But, of course, it doesn’t help much if we are aware of our worldview influences but other people are not. Hence, it is important to try to educate people broadly about the existence and influence of worldview presuppositions—not in a way that challenges people to re-think their fundamental commitments, but rather asks them to become consciously aware of their worldview.

Why should Christians think through their own worldview and those of others?

We confess that Jesus is “the way, the truth, and the life,” (John 14:6), that Christ has come to “testify to the truth,” (John 18:37) and that “the truth will set you free” (John 8:32). So, it seems, truth has a central role in a Christian worldview. Hence, a Christian should be in constant pursuit of truth in his or her own worldview. Obtaining an increasingly true worldview will bring us closer to a full knowledge of God the Father, Son, and Holy Spirit.

The only way to obtain an increasingly true worldview is to subject our worldview to rigorous, conscious, and logical self-examination. We talk in our book about three “worldview truth-tests” that can help us adjudicate the accuracy of our worldview (and those of others): internal consistency (logical coherence), external consistency (evidential correspondence), and existential consistency (pragmatic satisfaction). Applying these tests to worldview components can help us apprehend truth more accurately.

How has studying Christian worldview changed your relationship to Jesus?

Probably the most fundamental impact has been my increasing awareness that I do not possess the full truth. I have always known this in some sense, but I have generally been overly confident (and dogmatic) about particular stances or beliefs that I hold. There are two sides to this.

First, many of those beliefs end up being secondary within a Christian worldview—not unimportant, but not central to the faith. In our textbook, we differentiate between “Core,” “Secondary,” and “Peripheral” worldview beliefs, and note that what identifies overarching worldviews (like Christianity, atheism, Islam, Buddhism) are Core beliefs. Worldview study has helped me to more clearly (I think) identify the core tenets of the Christian faith—those beliefs, attitudes, loves, and behaviors which are central, and without which there is not an authentic Christianity. Gary Habermas likes to crystallize core Christianity around the deity, atoning death, and bodily resurrection of Jesus of Nazareth. I think that’s helpful, but prefer to think of the ancient creeds (Apostles Creed, Nicene Creed) as fuller articulations of essential Christian doctrine. I have had a tendency to make secondary things ‘hills to die on,’ and I feel that as I grow in worldview awareness (and hopefully Christian maturity), I am less likely to make mountains out of molehills. For example, there was a time in my Christian life when I would have held that someone who embraces theistic evolution has left behind orthodox Christianity. Today, while I still reject the modern Darwinian synthesis (random mutation and natural selection as a sufficient explanation for the diversity of biological life), I recognize that someone can be an authentic orthodox Christian and embrace divinely-ordained evolution as the means of God’s creative activity. The issue of how and when God created are secondary; the doctrine that God created is primary (core).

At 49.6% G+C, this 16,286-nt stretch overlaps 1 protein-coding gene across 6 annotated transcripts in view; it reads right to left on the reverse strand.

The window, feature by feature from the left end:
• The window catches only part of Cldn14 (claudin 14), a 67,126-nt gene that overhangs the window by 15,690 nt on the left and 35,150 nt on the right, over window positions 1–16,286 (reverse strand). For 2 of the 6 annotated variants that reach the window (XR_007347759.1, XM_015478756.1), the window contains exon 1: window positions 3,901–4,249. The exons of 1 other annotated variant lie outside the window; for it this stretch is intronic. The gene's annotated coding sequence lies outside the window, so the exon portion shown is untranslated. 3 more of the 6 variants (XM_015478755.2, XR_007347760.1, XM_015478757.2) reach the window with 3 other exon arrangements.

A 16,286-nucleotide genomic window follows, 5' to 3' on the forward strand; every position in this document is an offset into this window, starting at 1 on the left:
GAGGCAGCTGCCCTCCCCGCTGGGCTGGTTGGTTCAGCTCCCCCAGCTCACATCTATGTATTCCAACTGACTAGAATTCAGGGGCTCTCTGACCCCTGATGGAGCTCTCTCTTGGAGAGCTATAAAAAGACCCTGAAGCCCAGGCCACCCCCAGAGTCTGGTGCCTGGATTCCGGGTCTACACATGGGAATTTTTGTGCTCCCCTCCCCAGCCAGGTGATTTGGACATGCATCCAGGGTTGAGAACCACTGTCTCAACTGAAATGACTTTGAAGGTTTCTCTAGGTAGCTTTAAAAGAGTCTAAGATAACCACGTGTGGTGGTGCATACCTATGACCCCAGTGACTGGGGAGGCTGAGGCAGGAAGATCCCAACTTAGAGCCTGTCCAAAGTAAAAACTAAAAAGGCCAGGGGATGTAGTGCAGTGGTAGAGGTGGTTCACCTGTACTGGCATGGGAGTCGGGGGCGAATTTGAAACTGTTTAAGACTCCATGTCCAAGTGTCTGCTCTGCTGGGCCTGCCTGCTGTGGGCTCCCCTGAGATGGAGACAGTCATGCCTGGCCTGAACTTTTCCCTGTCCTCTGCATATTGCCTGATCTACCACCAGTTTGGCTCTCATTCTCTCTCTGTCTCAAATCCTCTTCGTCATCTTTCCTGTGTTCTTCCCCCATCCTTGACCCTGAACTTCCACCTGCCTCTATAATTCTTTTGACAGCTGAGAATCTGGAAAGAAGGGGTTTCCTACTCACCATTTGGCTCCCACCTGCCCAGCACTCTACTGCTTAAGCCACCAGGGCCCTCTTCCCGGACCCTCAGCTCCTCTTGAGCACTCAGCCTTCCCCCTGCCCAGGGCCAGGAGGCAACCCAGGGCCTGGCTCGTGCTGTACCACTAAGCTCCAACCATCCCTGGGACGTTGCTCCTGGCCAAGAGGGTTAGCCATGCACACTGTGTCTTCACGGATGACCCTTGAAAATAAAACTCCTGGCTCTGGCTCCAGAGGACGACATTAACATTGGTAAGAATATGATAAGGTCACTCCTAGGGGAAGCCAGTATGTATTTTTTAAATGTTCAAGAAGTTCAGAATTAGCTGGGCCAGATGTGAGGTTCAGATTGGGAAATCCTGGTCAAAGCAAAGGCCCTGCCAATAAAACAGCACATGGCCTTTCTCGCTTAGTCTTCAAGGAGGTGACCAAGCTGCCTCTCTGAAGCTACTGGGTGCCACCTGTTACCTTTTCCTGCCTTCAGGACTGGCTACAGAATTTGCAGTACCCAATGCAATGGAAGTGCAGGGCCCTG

Second, my growth in worldview awareness has helped me better identify the perspectival nature of human knowledge. Other people who are just as intelligent and well-meaning as I am come to radically different worldview conclusions. They, like me, are triply f’ed-up: we are all finite, fallen, and fallible. Hence, I cannot claim to have a monopoly on truth, and neither can they.

How has studying Christian worldview changed your relationship to those around you?

Four things to say here.

First, with respect to non-Christians who hold different worldviews, I think I have become more gracious. I am able to enter into their worldview, and understand why they might see the world the way that they do. This does not make me any more likely to believe that their fundamental worldview is true, but it does help me to understand who they are and why they stand where they do. In turn, this helps to build bridges between my worldview and theirs, such that I can (Lord willing) help them consider the winsomeness and truthfulness of the Christian worldview.

Second, with respect to non-Christians who claim that their worldview is obviously true and Christianity is obviously false, I think I have become more stringent. It pains me to see people who are so blinded to the possibility that they could be mistaken, and who seem to mock those who would embrace the ‘ridiculous superstitions’ of traditional religion.